Another Cattle Crash Catastrophe Kills 11 Calves


Cobb County Firefighters work to free the cows who were trapped in the wreckage after the accident. (Photo from JOHN SPINK/[email protected] (The Atlanta Journal Constitution)).

Sallie Kate Worley, Staff Writer

Just before 4 am on Oct. 1, a tipped-trailer crash on the I-75 interchange in Cobb County killed 11 commercial meat calves.

For 12 hours, the remaining 78 calves roamed the highway, with the blaring horns of unsuspecting drivers forcing them to scatter in every direction. Some of these calves were injured by motorists who could not spot them in time because of the early morning hours.

Will Bentley, the Executive Vice President of the Georgia Cattlemen’s Association, told the Atlanta Journal Constitution that “there were a lot of bright lights around that they wouldn’t be used to in a normal farm setting,” and this unfamiliar new environment was certainly a major cause for the calves’ widespread scattering. He also made it clear that older cows tend to be easier to gather after an incident like this because young calves spook more easily.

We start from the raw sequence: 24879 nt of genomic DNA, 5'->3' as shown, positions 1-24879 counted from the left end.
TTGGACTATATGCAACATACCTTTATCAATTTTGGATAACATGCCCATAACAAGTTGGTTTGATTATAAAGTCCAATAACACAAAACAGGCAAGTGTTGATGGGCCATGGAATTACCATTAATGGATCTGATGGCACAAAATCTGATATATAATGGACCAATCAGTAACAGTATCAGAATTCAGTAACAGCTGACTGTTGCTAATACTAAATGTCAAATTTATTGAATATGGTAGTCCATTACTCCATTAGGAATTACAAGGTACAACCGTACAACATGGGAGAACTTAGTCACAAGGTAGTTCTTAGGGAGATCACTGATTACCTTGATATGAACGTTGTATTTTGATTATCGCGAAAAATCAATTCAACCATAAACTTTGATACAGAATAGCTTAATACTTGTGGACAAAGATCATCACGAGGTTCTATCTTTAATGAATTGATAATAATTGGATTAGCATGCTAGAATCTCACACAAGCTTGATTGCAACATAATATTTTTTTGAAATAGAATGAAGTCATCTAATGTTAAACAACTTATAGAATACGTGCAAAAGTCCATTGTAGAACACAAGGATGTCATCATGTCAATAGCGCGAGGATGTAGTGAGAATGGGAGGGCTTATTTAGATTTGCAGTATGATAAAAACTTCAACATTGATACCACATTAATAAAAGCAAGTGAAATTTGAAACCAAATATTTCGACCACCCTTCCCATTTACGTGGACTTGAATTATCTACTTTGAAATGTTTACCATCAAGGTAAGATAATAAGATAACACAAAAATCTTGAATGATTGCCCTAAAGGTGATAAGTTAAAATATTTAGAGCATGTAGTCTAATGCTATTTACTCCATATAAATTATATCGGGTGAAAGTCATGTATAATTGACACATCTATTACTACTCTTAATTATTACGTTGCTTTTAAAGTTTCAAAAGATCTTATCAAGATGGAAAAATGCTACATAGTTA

Fortunately, Georgia’s dense population of farming families understands that “these animals were scared and at risk,” so concerned cowboys from all over the state volunteered to corral the roaming bovines.

Believe it or not, this incident was not the first of its kind. In fact, 24 cattle have been claimed by crashes on Atlanta interstates since this May. Ten died on May 19, and three others on June 8.

The Georgia Department of Agriculture and the People for the Ethical Treatment of Animals (PETA) have both spoken up about the subject. PETA issued a passionate cattle-protection statement on the day of the crash, calling for “all humans to keep cows, pigs, and chickens off the roads by keeping them off their plates.”

Click here for on-sight coverage of the tragedy from 11Alive.